3) It may no longer be possible to view Siberia as a place where nothing really happens. Given the resources it possesses and the fact that it sits right in the middle of the East-West supply chain - Siberia will most likely make or break modern Russia. The economics of exploiting Siberian reserves is challenging. You have to put a lot in to get even a little bit out. It is not clear if Russia can raise the capital needed for an economically viable exploitation of Siberia.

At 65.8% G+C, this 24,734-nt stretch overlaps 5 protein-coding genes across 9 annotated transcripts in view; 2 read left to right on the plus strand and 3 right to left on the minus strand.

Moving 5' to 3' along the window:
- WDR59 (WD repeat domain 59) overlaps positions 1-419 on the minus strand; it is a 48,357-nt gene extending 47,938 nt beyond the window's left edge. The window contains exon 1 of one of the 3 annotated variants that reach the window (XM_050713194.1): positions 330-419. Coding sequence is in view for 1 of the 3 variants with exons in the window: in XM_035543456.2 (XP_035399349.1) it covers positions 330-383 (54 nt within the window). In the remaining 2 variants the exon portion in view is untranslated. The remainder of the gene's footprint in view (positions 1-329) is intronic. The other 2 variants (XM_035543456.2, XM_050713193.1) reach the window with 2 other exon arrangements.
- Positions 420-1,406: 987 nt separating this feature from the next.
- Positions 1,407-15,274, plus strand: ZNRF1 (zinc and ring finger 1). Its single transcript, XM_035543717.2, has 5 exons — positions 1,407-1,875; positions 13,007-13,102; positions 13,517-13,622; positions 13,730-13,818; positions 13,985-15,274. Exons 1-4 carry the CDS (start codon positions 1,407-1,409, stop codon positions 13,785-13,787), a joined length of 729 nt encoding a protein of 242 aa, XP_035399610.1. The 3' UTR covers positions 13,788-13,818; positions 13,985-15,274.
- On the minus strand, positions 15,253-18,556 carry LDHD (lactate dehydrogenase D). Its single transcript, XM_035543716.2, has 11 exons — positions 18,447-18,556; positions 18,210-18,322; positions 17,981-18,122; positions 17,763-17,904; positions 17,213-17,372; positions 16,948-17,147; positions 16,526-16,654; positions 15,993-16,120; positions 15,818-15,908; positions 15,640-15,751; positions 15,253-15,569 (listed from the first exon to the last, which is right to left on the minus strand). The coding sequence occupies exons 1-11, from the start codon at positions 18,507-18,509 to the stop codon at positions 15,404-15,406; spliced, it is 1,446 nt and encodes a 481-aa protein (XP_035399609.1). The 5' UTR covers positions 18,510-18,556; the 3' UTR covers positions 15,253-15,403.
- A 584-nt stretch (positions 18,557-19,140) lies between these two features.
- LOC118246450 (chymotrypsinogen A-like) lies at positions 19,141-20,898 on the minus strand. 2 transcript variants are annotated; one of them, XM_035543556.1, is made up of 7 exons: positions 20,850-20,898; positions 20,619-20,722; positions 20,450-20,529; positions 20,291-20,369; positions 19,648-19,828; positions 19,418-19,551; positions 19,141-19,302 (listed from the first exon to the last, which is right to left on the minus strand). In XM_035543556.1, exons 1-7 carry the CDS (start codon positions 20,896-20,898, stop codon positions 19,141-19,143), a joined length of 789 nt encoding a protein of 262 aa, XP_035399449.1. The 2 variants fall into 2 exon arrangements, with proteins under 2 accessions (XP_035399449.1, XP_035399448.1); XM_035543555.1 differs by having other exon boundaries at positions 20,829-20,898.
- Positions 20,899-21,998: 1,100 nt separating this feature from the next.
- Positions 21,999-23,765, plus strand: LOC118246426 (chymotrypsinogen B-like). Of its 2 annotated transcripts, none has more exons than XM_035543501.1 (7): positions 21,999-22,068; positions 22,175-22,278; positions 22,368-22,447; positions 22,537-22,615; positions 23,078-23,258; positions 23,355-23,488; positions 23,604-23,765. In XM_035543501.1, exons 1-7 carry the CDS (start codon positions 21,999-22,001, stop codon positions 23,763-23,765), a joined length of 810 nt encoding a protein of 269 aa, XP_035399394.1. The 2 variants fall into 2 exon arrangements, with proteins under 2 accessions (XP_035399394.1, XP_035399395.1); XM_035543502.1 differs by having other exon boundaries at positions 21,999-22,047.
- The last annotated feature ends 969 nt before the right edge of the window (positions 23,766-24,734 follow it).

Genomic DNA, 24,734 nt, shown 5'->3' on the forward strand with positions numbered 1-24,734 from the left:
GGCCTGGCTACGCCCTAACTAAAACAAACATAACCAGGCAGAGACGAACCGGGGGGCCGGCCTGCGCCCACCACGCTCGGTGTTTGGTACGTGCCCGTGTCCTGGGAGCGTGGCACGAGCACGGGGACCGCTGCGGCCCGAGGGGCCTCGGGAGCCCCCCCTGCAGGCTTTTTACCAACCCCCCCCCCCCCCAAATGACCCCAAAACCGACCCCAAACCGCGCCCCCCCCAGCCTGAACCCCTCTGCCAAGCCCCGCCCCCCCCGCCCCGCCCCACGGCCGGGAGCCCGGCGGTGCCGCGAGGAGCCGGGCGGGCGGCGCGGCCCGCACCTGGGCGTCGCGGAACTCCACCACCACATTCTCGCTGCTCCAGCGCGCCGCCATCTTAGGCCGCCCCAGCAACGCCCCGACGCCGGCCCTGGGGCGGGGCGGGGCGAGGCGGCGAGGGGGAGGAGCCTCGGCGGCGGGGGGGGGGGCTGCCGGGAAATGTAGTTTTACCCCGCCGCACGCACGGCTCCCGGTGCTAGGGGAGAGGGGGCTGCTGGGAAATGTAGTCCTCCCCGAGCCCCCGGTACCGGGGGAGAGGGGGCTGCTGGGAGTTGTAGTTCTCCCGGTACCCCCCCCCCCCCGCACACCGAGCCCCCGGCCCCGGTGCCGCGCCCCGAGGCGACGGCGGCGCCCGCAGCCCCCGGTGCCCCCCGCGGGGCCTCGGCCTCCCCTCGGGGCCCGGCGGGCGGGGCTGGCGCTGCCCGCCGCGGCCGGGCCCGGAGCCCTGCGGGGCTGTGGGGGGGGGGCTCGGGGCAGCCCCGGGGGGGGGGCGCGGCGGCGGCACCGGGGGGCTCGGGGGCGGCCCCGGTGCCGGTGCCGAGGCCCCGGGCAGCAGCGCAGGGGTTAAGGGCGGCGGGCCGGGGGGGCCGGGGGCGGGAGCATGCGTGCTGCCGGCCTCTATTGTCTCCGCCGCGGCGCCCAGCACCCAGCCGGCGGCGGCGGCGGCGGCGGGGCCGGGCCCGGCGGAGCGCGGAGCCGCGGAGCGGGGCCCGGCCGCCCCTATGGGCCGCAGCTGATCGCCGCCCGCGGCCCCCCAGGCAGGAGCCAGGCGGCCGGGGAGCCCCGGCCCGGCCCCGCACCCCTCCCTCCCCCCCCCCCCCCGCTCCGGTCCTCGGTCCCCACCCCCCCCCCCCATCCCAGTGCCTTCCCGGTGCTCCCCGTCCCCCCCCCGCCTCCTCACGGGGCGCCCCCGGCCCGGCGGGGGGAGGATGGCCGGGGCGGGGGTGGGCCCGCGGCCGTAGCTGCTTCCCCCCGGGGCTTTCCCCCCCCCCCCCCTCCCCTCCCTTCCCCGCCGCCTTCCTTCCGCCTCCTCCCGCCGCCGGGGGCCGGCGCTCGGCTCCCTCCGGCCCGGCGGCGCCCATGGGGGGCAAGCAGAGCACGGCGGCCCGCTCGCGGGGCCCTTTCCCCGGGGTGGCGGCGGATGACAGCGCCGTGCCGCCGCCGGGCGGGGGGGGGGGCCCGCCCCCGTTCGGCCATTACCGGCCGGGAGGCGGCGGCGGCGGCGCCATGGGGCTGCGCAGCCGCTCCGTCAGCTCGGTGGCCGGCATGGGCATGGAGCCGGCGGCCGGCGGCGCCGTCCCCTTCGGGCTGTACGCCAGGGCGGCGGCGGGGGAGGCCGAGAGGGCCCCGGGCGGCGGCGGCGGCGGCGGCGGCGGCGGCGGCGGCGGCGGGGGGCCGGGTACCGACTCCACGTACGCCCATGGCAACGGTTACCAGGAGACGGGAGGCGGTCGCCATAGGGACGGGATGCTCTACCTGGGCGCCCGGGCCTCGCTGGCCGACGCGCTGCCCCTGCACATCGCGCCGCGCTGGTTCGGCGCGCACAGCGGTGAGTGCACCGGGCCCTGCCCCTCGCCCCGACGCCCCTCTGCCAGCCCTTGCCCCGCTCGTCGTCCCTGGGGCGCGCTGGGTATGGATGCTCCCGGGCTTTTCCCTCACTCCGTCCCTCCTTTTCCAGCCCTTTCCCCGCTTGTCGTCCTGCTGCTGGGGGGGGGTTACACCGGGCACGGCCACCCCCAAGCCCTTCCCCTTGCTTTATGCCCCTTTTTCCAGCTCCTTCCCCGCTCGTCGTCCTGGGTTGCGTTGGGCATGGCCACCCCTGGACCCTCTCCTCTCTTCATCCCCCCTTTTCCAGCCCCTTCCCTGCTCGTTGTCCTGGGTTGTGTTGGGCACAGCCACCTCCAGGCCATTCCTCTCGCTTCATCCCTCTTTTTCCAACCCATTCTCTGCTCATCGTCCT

It may be worthwhile to take a closer look at the distribution network for essential commodities inside Russia. It may inform us about the shape of things to come.* 

* I am not discounting the traditional measures like the political temperature of the cities, the shifts in vodka consumption but I suspect risk leaving out a rich vein of knowledge if we completely ignore the economics of internal distribution inside Russia.